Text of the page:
@ztsamudzi there are various pan-european dances found all over the continent, e.g. polka, schottish, waltz, mazur/mazurek/mazurka, polska, slängpolska/polonaise/ländler/steyrer/wickler (modern term), minuet, quadrille, etc. Each dance form typically retains the same basic step everywhere but has regional variants, or is related to dances from different areas, as the dances and music travelled along trade routes. Many fascinating examples exist of tunes or dances which are found in parallel sources in many different areas, which is a nice way of getting rid of nationalists who try to appropriate this stuff for nationalism. A lot of these dances made their way over to America too, and in a lot of cases (IIRC) mixed with black dance+music culture and became the basis for a lot of n. american traditional dances.

    Most of these were danced a lot in Europe over the past 300 years but then more or less died out in the 19th century (as the style of music changed and Europe started to import and appropriate e.g. latin dances), before being rediscovered as part of the various folk revivals in the 70s. Now they’re danced casually as “balfolk” or “eurodance”. Not widespread in the mainstream, but not totally obscure either (e.g. google “balfolk”) with widespread events and a more and more progressive pedagogy.

  10. rknDE: Hey @BarnabyWalters do you know where @free_bear_rides can find a hurdy gurdy impulse response sample?

    @rknLA @free_bear_rides impuse response sample as in for conv. reverb? Not sure what you mean, the hurdy gurdy isn’t a space you can sample (…is it?) Such a recording almost certainly doesn’t exist already, but I might be able to make you one if I know exactly what it is you need…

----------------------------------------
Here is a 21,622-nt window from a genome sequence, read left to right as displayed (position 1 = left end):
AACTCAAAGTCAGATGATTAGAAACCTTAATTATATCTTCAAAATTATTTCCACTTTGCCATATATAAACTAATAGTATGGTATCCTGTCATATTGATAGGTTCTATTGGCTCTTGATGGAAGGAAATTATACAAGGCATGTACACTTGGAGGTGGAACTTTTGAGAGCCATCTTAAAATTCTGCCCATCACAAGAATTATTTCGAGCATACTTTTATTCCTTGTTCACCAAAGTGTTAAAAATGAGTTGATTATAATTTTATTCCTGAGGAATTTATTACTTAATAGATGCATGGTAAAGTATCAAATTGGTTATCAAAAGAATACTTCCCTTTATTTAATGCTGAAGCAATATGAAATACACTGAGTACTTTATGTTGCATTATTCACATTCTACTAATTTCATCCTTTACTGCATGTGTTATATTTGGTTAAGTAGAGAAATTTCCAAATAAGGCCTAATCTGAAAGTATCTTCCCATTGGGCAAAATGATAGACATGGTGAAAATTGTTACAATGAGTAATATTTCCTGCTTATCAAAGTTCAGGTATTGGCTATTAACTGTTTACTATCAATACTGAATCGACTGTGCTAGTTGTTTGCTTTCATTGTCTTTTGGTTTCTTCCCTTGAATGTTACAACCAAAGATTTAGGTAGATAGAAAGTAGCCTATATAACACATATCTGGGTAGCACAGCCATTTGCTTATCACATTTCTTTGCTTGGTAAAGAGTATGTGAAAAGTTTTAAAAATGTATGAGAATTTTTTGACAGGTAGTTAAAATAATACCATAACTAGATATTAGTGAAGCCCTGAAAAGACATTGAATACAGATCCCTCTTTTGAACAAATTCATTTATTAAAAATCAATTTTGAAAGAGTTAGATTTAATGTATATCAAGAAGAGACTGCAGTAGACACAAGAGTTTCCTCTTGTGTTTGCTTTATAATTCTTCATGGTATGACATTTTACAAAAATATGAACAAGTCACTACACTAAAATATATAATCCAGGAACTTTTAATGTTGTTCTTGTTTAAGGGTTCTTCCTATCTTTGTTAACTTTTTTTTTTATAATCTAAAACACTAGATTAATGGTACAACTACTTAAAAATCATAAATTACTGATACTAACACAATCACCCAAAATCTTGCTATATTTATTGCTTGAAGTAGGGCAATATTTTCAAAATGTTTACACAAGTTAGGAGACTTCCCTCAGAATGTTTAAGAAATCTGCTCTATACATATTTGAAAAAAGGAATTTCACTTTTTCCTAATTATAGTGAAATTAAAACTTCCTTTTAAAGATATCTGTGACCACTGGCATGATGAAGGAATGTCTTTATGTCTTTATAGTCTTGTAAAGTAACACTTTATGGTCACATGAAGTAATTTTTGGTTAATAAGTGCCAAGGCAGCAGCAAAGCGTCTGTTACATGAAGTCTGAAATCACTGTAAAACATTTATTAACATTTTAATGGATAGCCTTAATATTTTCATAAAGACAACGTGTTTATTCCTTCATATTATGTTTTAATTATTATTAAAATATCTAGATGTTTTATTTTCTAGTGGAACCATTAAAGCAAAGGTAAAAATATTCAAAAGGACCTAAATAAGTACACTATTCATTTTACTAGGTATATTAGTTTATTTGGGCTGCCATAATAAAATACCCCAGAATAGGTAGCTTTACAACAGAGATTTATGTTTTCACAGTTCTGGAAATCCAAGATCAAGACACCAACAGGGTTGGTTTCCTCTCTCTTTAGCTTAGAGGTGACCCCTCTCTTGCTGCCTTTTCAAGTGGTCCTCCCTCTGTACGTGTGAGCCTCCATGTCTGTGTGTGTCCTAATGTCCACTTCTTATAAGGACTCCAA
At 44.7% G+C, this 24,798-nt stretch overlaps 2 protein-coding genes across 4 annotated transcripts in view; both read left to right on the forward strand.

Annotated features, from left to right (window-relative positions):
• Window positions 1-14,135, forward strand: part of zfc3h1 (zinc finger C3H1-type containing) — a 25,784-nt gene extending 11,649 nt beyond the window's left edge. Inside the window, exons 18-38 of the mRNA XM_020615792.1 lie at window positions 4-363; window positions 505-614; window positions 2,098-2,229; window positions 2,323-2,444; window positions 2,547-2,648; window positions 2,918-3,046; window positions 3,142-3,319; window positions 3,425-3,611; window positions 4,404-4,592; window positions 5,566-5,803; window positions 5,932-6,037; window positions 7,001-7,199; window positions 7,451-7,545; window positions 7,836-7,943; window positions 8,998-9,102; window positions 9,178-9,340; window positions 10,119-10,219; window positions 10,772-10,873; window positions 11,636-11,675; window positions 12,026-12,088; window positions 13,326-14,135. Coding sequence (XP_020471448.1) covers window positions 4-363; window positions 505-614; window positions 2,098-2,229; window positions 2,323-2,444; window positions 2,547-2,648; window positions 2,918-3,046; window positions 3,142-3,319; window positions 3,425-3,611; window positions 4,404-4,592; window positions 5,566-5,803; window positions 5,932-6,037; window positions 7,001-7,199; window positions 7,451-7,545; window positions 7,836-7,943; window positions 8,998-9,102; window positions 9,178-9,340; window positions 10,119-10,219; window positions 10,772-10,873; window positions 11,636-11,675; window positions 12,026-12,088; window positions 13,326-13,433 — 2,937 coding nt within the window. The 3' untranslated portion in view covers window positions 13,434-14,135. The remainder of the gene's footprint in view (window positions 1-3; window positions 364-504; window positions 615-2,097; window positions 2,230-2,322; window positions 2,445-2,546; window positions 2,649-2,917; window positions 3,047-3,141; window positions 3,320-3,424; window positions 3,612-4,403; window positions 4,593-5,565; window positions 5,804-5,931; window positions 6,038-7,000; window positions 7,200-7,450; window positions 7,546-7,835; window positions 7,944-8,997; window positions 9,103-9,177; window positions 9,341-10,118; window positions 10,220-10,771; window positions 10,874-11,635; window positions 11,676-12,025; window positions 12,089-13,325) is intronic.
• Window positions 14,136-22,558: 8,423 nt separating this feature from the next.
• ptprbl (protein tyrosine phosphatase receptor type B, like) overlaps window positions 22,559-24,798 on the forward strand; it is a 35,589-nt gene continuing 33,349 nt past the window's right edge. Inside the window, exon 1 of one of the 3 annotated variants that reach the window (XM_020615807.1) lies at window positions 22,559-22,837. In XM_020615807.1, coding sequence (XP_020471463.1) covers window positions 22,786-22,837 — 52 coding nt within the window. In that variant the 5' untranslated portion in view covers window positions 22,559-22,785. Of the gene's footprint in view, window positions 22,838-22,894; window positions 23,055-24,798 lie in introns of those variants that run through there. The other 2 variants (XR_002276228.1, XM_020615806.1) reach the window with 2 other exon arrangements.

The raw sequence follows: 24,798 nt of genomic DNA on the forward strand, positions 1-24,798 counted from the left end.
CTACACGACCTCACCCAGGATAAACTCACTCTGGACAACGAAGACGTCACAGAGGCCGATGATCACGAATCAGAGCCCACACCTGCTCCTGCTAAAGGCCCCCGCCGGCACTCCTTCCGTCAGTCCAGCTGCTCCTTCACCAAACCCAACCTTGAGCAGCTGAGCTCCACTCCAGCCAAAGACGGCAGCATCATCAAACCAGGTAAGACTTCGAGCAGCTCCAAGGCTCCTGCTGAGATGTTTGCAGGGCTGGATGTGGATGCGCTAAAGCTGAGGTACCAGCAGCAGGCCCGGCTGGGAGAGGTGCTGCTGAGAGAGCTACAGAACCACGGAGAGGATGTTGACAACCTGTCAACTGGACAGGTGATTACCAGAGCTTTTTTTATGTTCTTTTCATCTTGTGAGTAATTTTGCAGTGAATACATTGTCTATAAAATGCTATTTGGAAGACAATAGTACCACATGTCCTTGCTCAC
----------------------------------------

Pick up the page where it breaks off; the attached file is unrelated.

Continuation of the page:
11. Aaron Parecki: What!! This is amazing! Do the keys send midi messages? What else is acting as midi input?

    @aaronpk thanks! Drone and trompette (buzzing) sound are acoustic, the melody is just the synth. Magnets in the keys + hall effect sensors on a board underneath, a magnetic rotary encoder on the shaft controlling noteon/off and expression, and an arduino inside the keybox putting it all together and sending MIDI signal out. The whole thing is built into the instrument, which also works great acoustic or amplified. There are a lot of improvements to make, but I think this is a good start!

  12. Quinn's internet  👻: will think on this, thankshttps://twitter.com/teirdes/status/834892646430687232

    @quinnnorton I have observed this too on varying scales, call it the “pendulum effect”. Pushing a society/group/individual really quickly to one extreme of an axis seems to result in it “swinging” to the other extreme, and (in theory?) back and forth. GDR and aftermath is one good example of this. Usual disclaimer: not an expert/historian, someone else probably figured this out in much more detail than me already.

  13. Deb Chachra: Every time I re-read Terry Pratchett, I find new ways that he articulated or shaped my worldview. https://instagram.com/p/BNXJvcGB9tv/

    @debcha yes yes yes! books which keep on giving; with every re-read, they reflect or highlight something new depending on what’s happening in my life/what I’ve learned since reading them the last time. Rare works which are not only great in themselves, or a great mirror of the reader, but both simultaneously